Gay historian, activist and kindhearted bohemian bon vivant, Stuart Timmons passed away peacefully on a recent Saturday morning, not long after recovering from a bout with pneumonia.
Late in the afternoon of February 1, 1960, four young black men — Ezell Blair Jr., David Richmond, Franklin McCain, and Joseph McNeil, all students at North Carolina Agricultural and Technical College in Greensboro — visited the local Woolworth five-and-dime store.
The Merriam-Webster dictionary defines fellowship in various ways: as companionship, as a community of interest or experience, as a company of equals or friends, among others. These definitions serve as prologue to Julie Marie Myatt’s immersive stage play, fellowship
“This week we’re reading about the beginning of the 10 plagues against Pharaoh,” says Rabbi Neil Comess-Daniels, standing on the crowded sidewalk outside LAX’s Tom Bradley International Terminal.
The author Sam Keen once told me that James Donaldson was the only person he ever knew who became a social worker because he needed the money. But when Donaldson shaped this city – and changed my life – social work was still in his distant future.
How people traveled to the Women’s March in downtown Los Angeles was itself extraordinary and could make January 21 the date that transit re-established its role as central to the L.A. experience.
Video of protests against the Trump administration’s travel ban.
Anti-immigration decrees marked the first week of a shock-and-awe rollout of Trump initiatives to build a 1,900-mile wall along the border with Mexico, to cut off federal funds to “sanctuary cities” and to ban refugees from seven Muslim-majority countries.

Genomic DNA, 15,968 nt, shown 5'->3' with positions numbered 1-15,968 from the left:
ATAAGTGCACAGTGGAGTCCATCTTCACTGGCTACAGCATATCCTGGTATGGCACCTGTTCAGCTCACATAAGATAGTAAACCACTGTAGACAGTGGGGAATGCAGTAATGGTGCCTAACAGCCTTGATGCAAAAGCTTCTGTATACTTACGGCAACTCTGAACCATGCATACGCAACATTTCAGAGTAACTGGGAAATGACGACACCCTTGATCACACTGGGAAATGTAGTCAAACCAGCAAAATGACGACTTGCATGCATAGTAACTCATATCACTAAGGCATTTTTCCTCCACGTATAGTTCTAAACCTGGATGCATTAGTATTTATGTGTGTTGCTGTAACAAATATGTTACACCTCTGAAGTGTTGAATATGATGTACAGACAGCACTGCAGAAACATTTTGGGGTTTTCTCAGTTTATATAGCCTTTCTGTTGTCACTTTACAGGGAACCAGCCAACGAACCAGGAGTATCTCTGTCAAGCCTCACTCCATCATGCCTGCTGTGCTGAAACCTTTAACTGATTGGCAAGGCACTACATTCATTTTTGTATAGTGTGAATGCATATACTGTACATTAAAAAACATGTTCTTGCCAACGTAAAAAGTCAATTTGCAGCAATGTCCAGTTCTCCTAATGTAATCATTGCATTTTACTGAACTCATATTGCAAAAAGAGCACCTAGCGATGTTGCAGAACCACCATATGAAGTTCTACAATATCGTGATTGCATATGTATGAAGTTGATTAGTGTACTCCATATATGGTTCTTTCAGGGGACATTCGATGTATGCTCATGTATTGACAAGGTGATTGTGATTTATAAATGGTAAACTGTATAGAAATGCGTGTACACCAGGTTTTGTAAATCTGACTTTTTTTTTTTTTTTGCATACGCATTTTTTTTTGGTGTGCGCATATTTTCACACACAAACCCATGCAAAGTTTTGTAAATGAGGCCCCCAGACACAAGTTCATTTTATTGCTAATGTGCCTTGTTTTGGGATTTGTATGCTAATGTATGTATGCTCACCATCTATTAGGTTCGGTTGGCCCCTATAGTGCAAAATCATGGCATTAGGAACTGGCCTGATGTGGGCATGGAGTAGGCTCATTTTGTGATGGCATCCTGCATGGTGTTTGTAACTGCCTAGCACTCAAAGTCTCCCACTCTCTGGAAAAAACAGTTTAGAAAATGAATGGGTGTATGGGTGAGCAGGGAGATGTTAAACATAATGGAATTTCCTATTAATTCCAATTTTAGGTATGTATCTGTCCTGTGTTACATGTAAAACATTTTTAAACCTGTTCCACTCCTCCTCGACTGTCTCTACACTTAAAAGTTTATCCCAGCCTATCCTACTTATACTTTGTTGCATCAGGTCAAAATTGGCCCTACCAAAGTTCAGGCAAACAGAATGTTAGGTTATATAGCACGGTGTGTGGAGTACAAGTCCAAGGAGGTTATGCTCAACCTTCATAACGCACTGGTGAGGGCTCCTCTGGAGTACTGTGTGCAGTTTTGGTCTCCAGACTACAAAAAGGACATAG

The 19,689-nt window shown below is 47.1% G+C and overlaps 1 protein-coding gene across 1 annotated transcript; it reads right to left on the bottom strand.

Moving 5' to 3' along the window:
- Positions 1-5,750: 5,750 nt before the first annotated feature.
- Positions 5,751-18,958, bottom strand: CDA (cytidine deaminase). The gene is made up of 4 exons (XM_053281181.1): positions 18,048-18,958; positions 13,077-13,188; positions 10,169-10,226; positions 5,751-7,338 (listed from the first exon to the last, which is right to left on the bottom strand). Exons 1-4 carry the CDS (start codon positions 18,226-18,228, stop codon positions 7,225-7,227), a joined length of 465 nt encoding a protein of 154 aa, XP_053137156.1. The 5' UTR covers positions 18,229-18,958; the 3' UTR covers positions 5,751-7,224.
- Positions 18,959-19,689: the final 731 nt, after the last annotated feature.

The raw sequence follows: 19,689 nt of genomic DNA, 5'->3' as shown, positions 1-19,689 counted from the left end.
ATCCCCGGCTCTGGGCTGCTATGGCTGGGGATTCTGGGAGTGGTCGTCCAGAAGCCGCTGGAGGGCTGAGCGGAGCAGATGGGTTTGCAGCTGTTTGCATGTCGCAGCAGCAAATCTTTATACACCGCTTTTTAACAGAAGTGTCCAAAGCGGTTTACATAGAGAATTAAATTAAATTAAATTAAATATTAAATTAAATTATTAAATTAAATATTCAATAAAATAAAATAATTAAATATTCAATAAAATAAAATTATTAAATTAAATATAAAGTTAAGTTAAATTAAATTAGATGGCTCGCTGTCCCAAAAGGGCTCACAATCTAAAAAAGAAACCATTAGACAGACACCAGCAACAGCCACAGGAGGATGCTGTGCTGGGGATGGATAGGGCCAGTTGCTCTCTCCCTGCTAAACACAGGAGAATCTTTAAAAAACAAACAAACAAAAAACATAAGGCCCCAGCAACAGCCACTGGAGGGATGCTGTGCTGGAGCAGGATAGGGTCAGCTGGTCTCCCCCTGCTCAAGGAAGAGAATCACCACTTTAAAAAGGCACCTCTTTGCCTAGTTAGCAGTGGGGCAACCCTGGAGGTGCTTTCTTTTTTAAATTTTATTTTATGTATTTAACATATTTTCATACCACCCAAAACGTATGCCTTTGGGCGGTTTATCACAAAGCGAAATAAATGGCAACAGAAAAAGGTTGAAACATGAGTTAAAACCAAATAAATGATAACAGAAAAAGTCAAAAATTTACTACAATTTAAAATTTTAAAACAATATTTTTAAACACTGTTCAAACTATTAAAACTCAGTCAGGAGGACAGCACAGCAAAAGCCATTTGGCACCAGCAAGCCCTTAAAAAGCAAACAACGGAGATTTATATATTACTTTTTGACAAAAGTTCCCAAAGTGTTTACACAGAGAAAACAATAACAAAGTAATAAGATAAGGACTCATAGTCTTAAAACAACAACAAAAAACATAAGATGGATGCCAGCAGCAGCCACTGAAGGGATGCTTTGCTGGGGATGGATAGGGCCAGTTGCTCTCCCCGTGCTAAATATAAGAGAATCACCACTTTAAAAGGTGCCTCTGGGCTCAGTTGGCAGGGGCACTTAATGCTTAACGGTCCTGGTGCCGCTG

Ed Simpson’s play, Periphery, opened in L.A. in honor of Black History Month – but also on the same day that massive crowds of protesters flooded the streets in cities across the nation against the newly inaugurated President Trump.
They were young and old, women and men, black, brown and white and everyone in between. All crushed together in a crowd officially estimated at 750,000 – far larger than expected but mellow, good-natured and happy to be seen.
It had been so long since I’d been at a demonstration, a real demonstration – one hung on the scaffolding of sincerely determined resistance and hope — that I’d forgotten how to conduct myself.
Ceremonies honoring the birth of Dr. Martin Luther King Jr. began over the past weekend and culminate today. Below are three California cities that will feature extensive events.
One phrase describes how many people feel about this next chapter of the American experiment in self-rule: We fear the worst.
President-elect Donald Trump hasn’t yet sworn his oath of office, but his announced policies have already thrown a Los Angeles County Board of Supervisors meeting into pandemonium. BY LEIGHTON WOODHOUSE
Immigrant families feel fear. Children cry in school. Racial incidents increase across the country. Corporate stocks tumble following one man’s tweets. Every White House cabinet nomination becomes an occasion for dire speculation.
For those who missed the Los Angeles County Museum of Art’s Noah Purifoy: Junk Dada exhibit, you can still experience his extraordinary art born of the Watts riots at the Noah Purifoy Outdoor Desert Art Museum, in the town of Joshua Tree.
Co-published by The Nation
A video by Jennifer Dworkin explores an innovative program for Santa Barbara’s homeless.
We have a favorite place to camp at Joshua Tree where, this time, across the road from this spot, a guy drove a spiffy pickup truck and pulled a tiny trailer. Both he and his wife attend an evangelical mega-church near their Inland Empire home, He believed in human-caused climate change, she did not.
The pickup truck pulled up alongside us, and the white guy inside, maybe in his 30s, waved his fist at us. Menacing. Intimidating. Gloating. Then he roared on, leaving us in the wake of his muffler. BY REV. JIM CONN
Thirty miles south of Bismarck, North Dakota, where eroded buttes rise from grassland and corn fields, the Oceti Sakowin camp appears along the winding girth of the Missouri River. Here, a story of protection, protest and cultural conflict unfolds against the desolate prairie.